Not only blueberries but many, many species of wildlife, especially those in sharp decline, such as Prairie Warblers, Eastern Whippoorwills, native bees, and nearly all butterflies, will benefit tremendously from restoring native grassland and meadow habitats.
This is an exciting time for Cape Ann’s open spaces and a great deal of input from the community will be needed. A facebook page is in the making. It takes time to effect positive change, but the alternative of doing nothing is not really an option at all. Eventually a fire will occur and when landscapes are not managed well, the outcome may well be cataclysmic.
From the Cape Ann Museum: The once open landscape of Cape Ann, a mosaic of glacial boulders, pastures and moors, has given way over the past century to a uniform forest cover. Through short presentations and public engagement, this forum examines the issues, methods and benefits of restoring this formerly diverse and productive landscape. Can Cape Ann once again include the open, scenic terrain that inspired painters, writers, walkers, bird watchers and foragers of wild blueberries? Come and lend your voice to this exciting and important conversation moderated by Ed Becker, President of the Essex County Greenbelt Association. The forum is offered in collaboration with Essex County Greenbelt, Friends of Dogtown, Lanesville Community Center and Mass Audubon.
Successional forest regeneration graphics and images courtesy Google image search
Gloucester Stage new season opens May 19 2017. Heidi Dallin also revealed a Gloucester Stage world exclusive premiere announcement!
EX LOVERS, a festival of 10 minute plays is coming on April 28th!
Founding director Israel Horovitz asked 8 dramatists to contribute an original 10 minute play
seArts Art Loan @ Bass Rocks 2017
seArts Wearable Arts updates http://wearableart.org/
Cape Ann Plein Air II is scheduled Oct 8-16, 2017- artist applications are due by April 30, 2017
Marty Morgan Empty Bowl Open Door seeking volunteer artists to help guide painters
Lovers of Cape Ann scenes and vistas, don’t miss the exquisite Charles Movalli exhibit “Cape Ann and Beyond,” opening today at the Cape Ann Museum. The reception is free and open to the public. Cape Ann’s landscapes seen through the eyes of Movalli are simply gorgeous. GO today!
From the Cape Ann Museum: The Cape Ann Museum will host a special exhibition of paintings by Charles Movalli, opening on Saturday March 4 and remaining on display through May 21, 2017. Cape Ann & Beyond will be drawn from private collections throughout the region and will be complemented by gallery talks and lectures exploring Movalli’s career and the Cape Ann School of painters.
For over forty years, Charles Movalli was a pillar of Cape Ann’s year-round art community, a distinguished landscape and marine painter, a prolific writer and advocate for the arts, and a widely respected teacher. His paintings have been showcased in solo and group exhibitions throughout the region and showered with awards; his writings on art and artists have been published widely and his editorial skills earned him a 25 year stint as contributing editor of American Artist magazine. Often referring to himself as “the luckiest man in the world,” during his long and successful
The Cape Ann Museum is pleased to announce that the extraordinary hats made by longtime Annisquam resident, friend of the Museum and avid knitter, Grace Murray, will be on display throughout the day on Saturday, March 18 in the CAM Auditorium and the Folly Cove Designer Gallery. At 1:00 p.m.owners of Grace’s beloved hats will have the opportunity to share their thoughts during “Story Time” in the auditorium. A selection of hats will remain on view in the Folly Cove Designer Gallery through April 2.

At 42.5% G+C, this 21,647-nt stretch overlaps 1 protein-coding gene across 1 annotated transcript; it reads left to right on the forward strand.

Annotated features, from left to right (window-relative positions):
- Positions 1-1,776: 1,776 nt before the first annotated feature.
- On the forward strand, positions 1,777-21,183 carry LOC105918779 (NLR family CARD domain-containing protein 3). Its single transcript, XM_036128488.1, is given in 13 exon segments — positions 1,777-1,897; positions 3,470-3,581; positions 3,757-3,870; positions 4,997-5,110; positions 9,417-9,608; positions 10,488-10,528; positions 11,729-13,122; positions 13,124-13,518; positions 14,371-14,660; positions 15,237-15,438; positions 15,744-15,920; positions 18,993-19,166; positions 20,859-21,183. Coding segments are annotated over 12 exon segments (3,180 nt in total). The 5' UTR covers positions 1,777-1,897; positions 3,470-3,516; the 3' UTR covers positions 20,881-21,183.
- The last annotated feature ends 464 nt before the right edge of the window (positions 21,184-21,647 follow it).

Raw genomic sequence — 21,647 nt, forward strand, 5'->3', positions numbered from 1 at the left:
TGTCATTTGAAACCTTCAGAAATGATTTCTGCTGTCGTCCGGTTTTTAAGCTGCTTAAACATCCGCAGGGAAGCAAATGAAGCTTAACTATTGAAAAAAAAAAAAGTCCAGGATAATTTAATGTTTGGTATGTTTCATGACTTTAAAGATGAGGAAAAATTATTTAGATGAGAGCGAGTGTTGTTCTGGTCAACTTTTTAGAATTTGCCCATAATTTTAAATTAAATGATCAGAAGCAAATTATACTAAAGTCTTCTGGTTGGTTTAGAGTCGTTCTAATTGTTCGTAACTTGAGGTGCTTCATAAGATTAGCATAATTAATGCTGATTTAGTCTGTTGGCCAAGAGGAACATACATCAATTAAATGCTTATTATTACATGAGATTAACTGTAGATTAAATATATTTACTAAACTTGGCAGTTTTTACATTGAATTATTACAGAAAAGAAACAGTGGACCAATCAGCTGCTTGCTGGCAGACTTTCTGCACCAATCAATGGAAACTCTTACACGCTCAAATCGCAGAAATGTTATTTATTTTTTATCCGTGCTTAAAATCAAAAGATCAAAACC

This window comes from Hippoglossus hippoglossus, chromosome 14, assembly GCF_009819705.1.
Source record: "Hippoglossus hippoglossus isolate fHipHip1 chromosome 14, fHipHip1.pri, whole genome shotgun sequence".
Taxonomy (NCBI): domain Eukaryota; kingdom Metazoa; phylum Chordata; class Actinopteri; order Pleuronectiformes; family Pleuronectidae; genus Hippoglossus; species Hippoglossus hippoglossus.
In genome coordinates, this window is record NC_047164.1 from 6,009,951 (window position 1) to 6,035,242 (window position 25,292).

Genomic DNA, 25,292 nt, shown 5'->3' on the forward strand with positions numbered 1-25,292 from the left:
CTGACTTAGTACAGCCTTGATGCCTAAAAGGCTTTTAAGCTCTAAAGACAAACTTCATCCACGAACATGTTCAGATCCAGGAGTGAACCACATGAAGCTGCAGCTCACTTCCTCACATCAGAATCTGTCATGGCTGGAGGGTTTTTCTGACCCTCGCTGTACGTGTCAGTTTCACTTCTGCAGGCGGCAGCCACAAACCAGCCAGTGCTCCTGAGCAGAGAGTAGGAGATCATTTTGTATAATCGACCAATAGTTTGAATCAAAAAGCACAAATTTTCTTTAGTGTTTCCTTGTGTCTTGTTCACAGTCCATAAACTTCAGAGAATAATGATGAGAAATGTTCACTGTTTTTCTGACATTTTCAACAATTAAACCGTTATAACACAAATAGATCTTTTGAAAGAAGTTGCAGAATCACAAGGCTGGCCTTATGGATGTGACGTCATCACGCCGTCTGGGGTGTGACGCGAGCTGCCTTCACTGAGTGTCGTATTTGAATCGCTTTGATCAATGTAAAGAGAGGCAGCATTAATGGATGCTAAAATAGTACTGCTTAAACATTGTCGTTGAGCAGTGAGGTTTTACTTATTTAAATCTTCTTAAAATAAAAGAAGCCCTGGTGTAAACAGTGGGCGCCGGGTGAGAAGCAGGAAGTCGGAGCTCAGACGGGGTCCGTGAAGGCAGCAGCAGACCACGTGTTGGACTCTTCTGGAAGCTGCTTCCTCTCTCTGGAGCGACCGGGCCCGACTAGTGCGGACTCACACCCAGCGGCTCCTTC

Each of Grace’s hats is an original. She was inspired to create her well-known style of hat by the patterns in “Andean Folk Knitting: Traditions and Techniques from Peru and Bolivia”, by Cynthia Gravelle Lecount. By the time Grace had purchased the book in 1992, she had already been knitting for 60 years; however, the colorful motifs kept her attention, and she created over 300 hats, all lovingly tagged “From the Knitting Needles of Grace Murray”.
“This Saturday morning forum is offered in collaboration with Essex County Greenbelt, Friends of Dogtown, Lanesville Community Center and Mass Audubon and held at Cape Ann Museum. The forum will be moderated by Ed Becker, President of the Essex County Greenbelt Association.”
UPDATE: Cape Ann TV is scheduled to film the event!
Chris Leahy gave a presentation at Gloucester Lyceum & Sawyer Free Library on February 23, 2017: Dogtown- the Biography of a Landscape: 750 Million Years Ago to the Present
A photographic history through slides presented by the Gloucester Lyceum and the Friends of the Library. Mary Weissblum opened the program.
Chris broadly covered the history of the local landscape from an ecological bent with a bias to birds and blueberry picking, naturally. New England is a patchwork of forested landscapes. He stressed the evolution of bio diversity and succession phenomenon when the earth and climate change. “Nature takes a lot of courses.” He focused on Dogtown, “a very special place”, and possible merits of land stewardship geared at fostering greater biodiversity. Perhaps some of the core acres could be coaxed to grasslands as when parts of Gloucester were described as moors? Characteristic wildlife, butterflies, and birds no longer present may swing back. There were many philosophical takeaways and tips: he recommends visiting the dioramas “Changes in New England Landscape” display at Harvard Forest HQ in Petersham.
“Isolation of islands is a main driver of evolution”
“Broad Meadow Brook Wildlife Sanctuary in Worcester has the highest concentration* of native butterflies in all of Massachusetts because of secondary habitats.” *of Mass Audubon’s c.40,000 acres of wildlife sanctuaries statewide. “The fact that Brook Meadow Brook is in greater Worcester, rather than a forested wilderness, underscores the value of secondary habitats.”
“1830– roughly the time of Thoreau (1817-1862)– was the maximum period of clearing thus the heyday for grasslands…As farmsteads were abandoned, stages of forests return.”
Below are photos from February 23, 2017. I added some images of art inspired by Dogtown. I also pulled out a photograph by Frank L Cox, David Cox’s father, of Gallery on the Moors (then) compared with a photo of mine from 2011 to illustrate how the picturesque description wasn’t isolated to Dogtown.